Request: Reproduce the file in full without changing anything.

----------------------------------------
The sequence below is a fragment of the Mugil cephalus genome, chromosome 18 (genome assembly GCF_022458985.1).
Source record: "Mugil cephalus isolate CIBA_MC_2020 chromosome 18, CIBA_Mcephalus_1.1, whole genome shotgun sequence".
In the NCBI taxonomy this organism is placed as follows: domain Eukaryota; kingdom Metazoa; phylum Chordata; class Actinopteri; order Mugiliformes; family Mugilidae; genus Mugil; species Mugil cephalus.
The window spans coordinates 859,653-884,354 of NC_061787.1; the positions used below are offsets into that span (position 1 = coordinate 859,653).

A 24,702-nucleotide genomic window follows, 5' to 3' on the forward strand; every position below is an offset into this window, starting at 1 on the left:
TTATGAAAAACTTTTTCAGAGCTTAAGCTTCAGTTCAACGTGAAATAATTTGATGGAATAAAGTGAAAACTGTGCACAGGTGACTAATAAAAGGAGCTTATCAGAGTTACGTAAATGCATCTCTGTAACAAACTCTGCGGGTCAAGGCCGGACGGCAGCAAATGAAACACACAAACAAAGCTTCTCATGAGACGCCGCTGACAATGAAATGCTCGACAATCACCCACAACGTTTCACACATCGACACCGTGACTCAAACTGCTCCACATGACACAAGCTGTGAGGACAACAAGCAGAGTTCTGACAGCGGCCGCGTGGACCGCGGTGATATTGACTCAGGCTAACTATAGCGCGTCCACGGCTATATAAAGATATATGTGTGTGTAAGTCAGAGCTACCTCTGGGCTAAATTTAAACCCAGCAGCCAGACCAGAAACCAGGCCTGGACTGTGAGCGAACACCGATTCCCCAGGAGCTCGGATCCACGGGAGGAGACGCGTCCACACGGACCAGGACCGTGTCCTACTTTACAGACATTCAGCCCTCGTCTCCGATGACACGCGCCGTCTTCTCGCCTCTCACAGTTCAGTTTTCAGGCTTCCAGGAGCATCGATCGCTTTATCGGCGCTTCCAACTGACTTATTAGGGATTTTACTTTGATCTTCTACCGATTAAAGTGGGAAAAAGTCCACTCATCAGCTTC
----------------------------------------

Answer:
The sequence below is a fragment of the Mugil cephalus genome, chromosome 18 (genome assembly GCF_022458985.1).
Source record: "Mugil cephalus isolate CIBA_MC_2020 chromosome 18, CIBA_Mcephalus_1.1, whole genome shotgun sequence".
In the NCBI taxonomy this organism is placed as follows: domain Eukaryota; kingdom Metazoa; phylum Chordata; class Actinopteri; order Mugiliformes; family Mugilidae; genus Mugil; species Mugil cephalus.
The window spans coordinates 859,653-884,354 of NC_061787.1; the positions used below are offsets into that span (position 1 = coordinate 859,653).

A 24,702-nucleotide genomic window follows, 5' to 3' on the forward strand; every position below is an offset into this window, starting at 1 on the left:
TTATGAAAAACTTTTTCAGAGCTTAAGCTTCAGTTCAACGTGAAATAATTTGATGGAATAAAGTGAAAACTGTGCACAGGTGACTAATAAAAGGAGCTTATCAGAGTTACGTAAATGCATCTCTGTAACAAACTCTGCGGGTCAAGGCCGGACGGCAGCAAATGAAACACACAAACAAAGCTTCTCATGAGACGCCGCTGACAATGAAATGCTCGACAATCACCCACAACGTTTCACACATCGACACCGTGACTCAAACTGCTCCACATGACACAAGCTGTGAGGACAACAAGCAGAGTTCTGACAGCGGCCGCGTGGACCGCGGTGATATTGACTCAGGCTAACTATAGCGCGTCCACGGCTATATAAAGATATATGTGTGTGTAAGTCAGAGCTACCTCTGGGCTAAATTTAAACCCAGCAGCCAGACCAGAAACCAGGCCTGGACTGTGAGCGAACACCGATTCCCCAGGAGCTCGGATCCACGGGAGGAGACGCGTCCACACGGACCAGGACCGTGTCCTACTTTACAGACATTCAGCCCTCGTCTCCGATGACACGCGCCGTCTTCTCGCCTCTCACAGTTCAGTTTTCAGGCTTCCAGGAGCATCGATCGCTTTATCGGCGCTTCCAACTGACTTATTAGGGATTTTACTTTGATCTTCTACCGATTAAAGTGGGAAAAAGTCCACTCATCAGCTTC